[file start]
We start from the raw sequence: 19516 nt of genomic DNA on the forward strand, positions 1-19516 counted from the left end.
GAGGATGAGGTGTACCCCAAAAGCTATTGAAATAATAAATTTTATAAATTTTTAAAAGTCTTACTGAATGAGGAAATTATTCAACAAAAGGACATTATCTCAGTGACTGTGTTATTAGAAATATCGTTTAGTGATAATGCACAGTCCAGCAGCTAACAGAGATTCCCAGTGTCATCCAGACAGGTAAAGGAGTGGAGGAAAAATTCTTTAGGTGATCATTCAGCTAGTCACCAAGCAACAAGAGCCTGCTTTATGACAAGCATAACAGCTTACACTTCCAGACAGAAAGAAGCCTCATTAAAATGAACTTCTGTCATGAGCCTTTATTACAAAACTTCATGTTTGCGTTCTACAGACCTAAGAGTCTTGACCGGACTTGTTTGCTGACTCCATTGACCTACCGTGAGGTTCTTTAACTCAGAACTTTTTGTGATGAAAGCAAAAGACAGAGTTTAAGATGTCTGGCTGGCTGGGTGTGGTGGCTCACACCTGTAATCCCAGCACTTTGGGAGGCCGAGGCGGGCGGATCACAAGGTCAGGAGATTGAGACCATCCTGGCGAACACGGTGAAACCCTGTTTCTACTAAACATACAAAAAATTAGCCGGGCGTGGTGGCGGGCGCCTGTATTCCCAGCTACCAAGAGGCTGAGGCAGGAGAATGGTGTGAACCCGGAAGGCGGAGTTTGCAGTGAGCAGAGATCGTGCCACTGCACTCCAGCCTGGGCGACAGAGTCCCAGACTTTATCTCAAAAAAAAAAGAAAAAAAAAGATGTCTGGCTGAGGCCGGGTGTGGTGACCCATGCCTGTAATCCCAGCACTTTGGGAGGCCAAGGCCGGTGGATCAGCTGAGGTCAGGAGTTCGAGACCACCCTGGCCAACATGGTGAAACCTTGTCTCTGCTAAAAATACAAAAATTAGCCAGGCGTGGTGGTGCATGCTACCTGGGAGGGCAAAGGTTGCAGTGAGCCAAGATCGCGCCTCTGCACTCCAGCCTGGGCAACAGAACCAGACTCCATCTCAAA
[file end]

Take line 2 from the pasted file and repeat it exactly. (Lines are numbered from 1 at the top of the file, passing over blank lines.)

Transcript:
GAGGATGAGGTGTACCCCAAAAGCTATTGAAATAATAAATTTTATAAATTTTTAAAAGTCTTACTGAATGAGGAAATTATTCAACAAAAGGACATTATCTCAGTGACTGTGTTATTAGAAATATCGTTTAGTGATAATGCACAGTCCAGCAGCTAACAGAGATTCCCAGTGTCATCCAGACAGGTAAAGGAGTGGAGGAAAAATTCTTTAGGTGATCATTCAGCTAGTCACCAAGCAACAAGAGCCTGCTTTATGACAAGCATAACAGCTTACACTTCCAGACAGAAAGAAGCCTCATTAAAATGAACTTCTGTCATGAGCCTTTATTACAAAACTTCATGTTTGCGTTCTACAGACCTAAGAGTCTTGACCGGACTTGTTTGCTGACTCCATTGACCTACCGTGAGGTTCTTTAACTCAGAACTTTTTGTGATGAAAGCAAAAGACAGAGTTTAAGATGTCTGGCTGGCTGGGTGTGGTGGCTCACACCTGTAATCCCAGCACTTTGGGAGGCCGAGGCGGGCGGATCACAAGGTCAGGAGATTGAGACCATCCTGGCGAACACGGTGAAACCCTGTTTCTACTAAACATACAAAAAATTAGCCGGGCGTGGTGGCGGGCGCCTGTATTCCCAGCTACCAAGAGGCTGAGGCAGGAGAATGGTGTGAACCCGGAAGGCGGAGTTTGCAGTGAGCAGAGATCGTGCCACTGCACTCCAGCCTGGGCGACAGAGTCCCAGACTTTATCTCAAAAAAAAAAGAAAAAAAAAGATGTCTGGCTGAGGCCGGGTGTGGTGACCCATGCCTGTAATCCCAGCACTTTGGGAGGCCAAGGCCGGTGGATCAGCTGAGGTCAGGAGTTCGAGACCACCCTGGCCAACATGGTGAAACCTTGTCTCTGCTAAAAATACAAAAATTAGCCAGGCGTGGTGGTGCATGCTACCTGGGAGGGCAAAGGTTGCAGTGAGCCAAGATCGCGCCTCTGCACTCCAGCCTGGGCAACAGAACCAGACTCCATCTCAAA